The next case referred to by Mr. Roy has been reported in AIR 1946 All 365 : 1946-47 Cri LJ 804 (Emperor, through Bachan Lal v. Subedar Singh). In this case, it has been held that 'the effect of Section 28 is that a Court of Session has jurisdiction once a case has properly come before it, that is on a legal order of commitment, even in matters of offences not ordinarily triable by it.' Mr. Roy next refers to a decision reported in (1897) ILR 24 Cal 429 (Queen Empress v. Kayemullah Mandal). In this case, it has been held that 'the Magistrate is quite competent to commit a case to the Court of Session for offences which are exclusively triable by the Court of Session along with the offences which are exclusively triable by the Magistrate.
Lastly, Mr. Roy very much relies on a decision reported in : 1961CriLJ728 (Purushottamdas Dalmia v. State of West Bengal). In this case, it has been held that the Court having jurisdiction to try the offence of conspiracy, has also jurisdiction to try an offence constituted by the overt acts which are committed in pursuance of the conspiracy beyond its jurisdiction. Their Lordships observed 'The desirability of the trial, together, of an offence of criminal conspiracy and of all the overt acts committed in pursuance of it, is obvious. To establish the offence of criminal conspiracy, evidence of the overt acts must be given by the prosecution. Such evidence will be necessarily tested by cross examination on behalf of the accused. The Court will have to come to a decision about the credibility of such evidence and on the basis of such evidence, would determine whether the evidence of criminal conspiracy has been established or not. Having done all this, the court could also very conveniently record a finding of guilty or not guilty with respect to the accused said to have actually committed the various overt acts. If some of the overt acts were committed outside the jurisdiction of the court trying the offence of criminal conspiracy and if the law be that such overt acts would not be tried by that Court, it would mean that either the prosecution is forced to give up its right of prosecuting those accused for the commission of those overt acts or that both the prosecution and the accused are put to unnecessary trouble inasmuch as the prosecution will have to produce the same evidence a second time and the accused will have to test the credibility of that evidence a second time. The time of another court will be again spent a second time in determining the same question. There would be the risk of the second court coming to a different conclusion from the first court...
In making such observation, their Lordships overruled the Full Bench decision reported in AIR 1959 Cal 500 : (1959 Cri LJ 965), relied on by Mr. Dutta. The same reasonings apply to the facts of the present case. Giving our anxious consideration to the position of law as enunciated by the decisions, referred to above and also the several provisions of the Criminal P. C. we are of the opinion that when a Magistrate cannot, try a case as some of the offences are exclusively triable by a Court of Session, he cannot split up the case and commit a part of the same to the Court of Session. A Magistrate is required to commit the entire case to the Court of Session. That is exactly what has been done in the present case. We are of the opinion that the learned Magistrate acted legally in committing the case to the Court of Session and the Court of Session was also right in taking cognizance on commitment and framing charges and taking the pleas of the accused. The learned Assistant Sessions Judge is directed to proceed with the trial in accordance with law. The reference is, thus, disposed of.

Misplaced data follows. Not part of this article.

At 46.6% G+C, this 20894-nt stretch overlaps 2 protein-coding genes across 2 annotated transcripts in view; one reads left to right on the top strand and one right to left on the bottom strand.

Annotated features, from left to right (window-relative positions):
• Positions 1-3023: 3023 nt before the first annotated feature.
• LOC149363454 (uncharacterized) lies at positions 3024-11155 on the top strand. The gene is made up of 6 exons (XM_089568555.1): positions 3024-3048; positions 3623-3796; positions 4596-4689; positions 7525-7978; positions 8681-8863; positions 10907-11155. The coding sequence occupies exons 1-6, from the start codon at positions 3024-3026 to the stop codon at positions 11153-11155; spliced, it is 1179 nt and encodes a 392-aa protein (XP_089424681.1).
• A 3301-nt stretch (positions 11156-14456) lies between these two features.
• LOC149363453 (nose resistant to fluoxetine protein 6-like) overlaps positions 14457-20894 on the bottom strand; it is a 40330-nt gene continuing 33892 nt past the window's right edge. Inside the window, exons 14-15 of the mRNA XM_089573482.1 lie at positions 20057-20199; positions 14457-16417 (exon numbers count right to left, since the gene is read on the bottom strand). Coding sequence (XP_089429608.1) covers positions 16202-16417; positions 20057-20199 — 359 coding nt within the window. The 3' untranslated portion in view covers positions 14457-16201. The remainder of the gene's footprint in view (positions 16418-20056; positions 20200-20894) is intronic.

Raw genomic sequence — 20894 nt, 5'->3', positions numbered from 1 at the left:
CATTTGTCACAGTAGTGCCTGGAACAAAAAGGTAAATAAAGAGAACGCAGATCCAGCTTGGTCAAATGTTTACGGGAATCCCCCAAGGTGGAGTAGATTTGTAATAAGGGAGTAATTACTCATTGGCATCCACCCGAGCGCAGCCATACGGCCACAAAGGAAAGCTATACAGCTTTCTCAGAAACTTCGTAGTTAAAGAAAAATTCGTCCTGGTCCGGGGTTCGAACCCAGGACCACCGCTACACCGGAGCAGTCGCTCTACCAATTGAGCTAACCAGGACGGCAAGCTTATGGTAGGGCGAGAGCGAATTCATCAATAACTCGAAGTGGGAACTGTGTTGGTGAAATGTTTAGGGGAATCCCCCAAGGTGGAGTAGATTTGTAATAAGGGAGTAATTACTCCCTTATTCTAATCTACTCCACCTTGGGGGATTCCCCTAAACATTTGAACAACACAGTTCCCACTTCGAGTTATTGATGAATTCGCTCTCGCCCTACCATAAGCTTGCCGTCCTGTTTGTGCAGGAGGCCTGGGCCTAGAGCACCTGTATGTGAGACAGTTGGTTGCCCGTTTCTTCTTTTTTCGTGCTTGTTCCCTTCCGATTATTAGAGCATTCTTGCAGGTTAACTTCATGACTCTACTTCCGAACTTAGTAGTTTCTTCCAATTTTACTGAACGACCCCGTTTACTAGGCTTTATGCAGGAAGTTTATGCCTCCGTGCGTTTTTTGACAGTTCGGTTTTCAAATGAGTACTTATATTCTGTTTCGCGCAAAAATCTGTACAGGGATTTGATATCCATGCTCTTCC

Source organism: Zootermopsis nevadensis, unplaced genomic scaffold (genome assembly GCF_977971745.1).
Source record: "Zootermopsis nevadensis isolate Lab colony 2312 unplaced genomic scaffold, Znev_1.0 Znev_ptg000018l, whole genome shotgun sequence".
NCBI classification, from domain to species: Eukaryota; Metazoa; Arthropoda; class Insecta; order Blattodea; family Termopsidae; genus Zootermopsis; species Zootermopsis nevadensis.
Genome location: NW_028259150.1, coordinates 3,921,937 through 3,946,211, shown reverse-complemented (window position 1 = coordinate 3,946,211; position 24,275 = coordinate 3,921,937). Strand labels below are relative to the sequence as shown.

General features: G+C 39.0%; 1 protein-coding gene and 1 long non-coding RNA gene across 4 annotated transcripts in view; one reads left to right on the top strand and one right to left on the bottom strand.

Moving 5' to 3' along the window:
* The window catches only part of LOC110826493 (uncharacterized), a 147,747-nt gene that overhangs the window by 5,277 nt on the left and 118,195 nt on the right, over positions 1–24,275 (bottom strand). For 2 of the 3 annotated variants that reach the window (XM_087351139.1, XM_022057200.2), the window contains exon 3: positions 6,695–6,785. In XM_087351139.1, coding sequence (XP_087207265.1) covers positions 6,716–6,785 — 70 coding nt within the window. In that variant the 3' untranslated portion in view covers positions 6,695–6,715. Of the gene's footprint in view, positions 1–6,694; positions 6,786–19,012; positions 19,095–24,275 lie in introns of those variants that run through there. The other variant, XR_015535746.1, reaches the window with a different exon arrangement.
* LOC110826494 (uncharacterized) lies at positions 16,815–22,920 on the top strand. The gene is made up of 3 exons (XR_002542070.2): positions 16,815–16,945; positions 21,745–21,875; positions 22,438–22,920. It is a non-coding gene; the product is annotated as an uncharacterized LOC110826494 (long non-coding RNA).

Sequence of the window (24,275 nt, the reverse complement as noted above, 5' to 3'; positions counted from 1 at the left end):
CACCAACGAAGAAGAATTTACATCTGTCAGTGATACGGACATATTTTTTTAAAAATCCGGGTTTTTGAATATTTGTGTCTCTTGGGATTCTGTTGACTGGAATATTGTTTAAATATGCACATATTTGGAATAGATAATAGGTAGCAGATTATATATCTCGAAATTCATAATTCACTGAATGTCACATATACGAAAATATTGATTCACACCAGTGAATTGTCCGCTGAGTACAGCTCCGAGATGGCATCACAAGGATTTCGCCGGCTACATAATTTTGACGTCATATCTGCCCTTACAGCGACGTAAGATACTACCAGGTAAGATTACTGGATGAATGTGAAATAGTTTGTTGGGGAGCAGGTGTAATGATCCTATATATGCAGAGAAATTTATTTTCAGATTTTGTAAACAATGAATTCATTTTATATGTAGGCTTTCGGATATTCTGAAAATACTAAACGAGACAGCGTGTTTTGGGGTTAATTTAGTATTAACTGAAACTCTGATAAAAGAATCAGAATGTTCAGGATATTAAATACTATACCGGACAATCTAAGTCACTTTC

(Criminal Revision 257 of 1982).
2. In this case, the petitioners and others were charged under Sections 148, 149/ 302 of the Penal Code. The petitioners were also charged under Section 6(3) of the Indian Explosives Act in Sessions Trial No. XXX(1) of 1980 pending before the Sessions Judge, Howrah. The petitioners have come to this Court for quashing the charge framed against them under Section 6(3) of the Indian Explosives Act. Firstly, it has been urged that the punishment under the Indian Explosives Act being less than 7 years the learned Sessions Judge has no jurisdiction to try the said offence and it is only a Court of Magistrate which can try such offence. This point has been dealt with by us in the Criminal Reference just now disposed of. Next, it has been contended that Section 6(3) of the Indian Explosives Act having been omitted by the Amendment Act of 1978 the framing of charge under this Section by the learned Sessions Judge against the petitioners is untenable and cannot be sustained and should be quashed. We find much substance with regard to this contention. In the charge, it has been mentioned that the accused persons committed the offence under Section 6(3) of the Indian Explosives Act on 5th March, 1979, that is after the amendment of the Indian Explosives Substances Act, 1978. By the said amendment Section 6(3) has been omitted. In such circumstances, we agree with Mr. Dutta that no charge can be framed against the petitioners under Section 6(3) of the Indian Explosives Act.
3. In the result, this Rule in made absolute. The charge under Section 6(3) of the Indian Explosives Act framed against the accused petitioners is quash-ed. The learned Sessions Judge is, however, directed to proceed with the Sessions Trial in respect of other charges framed against the petitioners and other accused.
N.G. Chaudhuri, J.
4. I agree.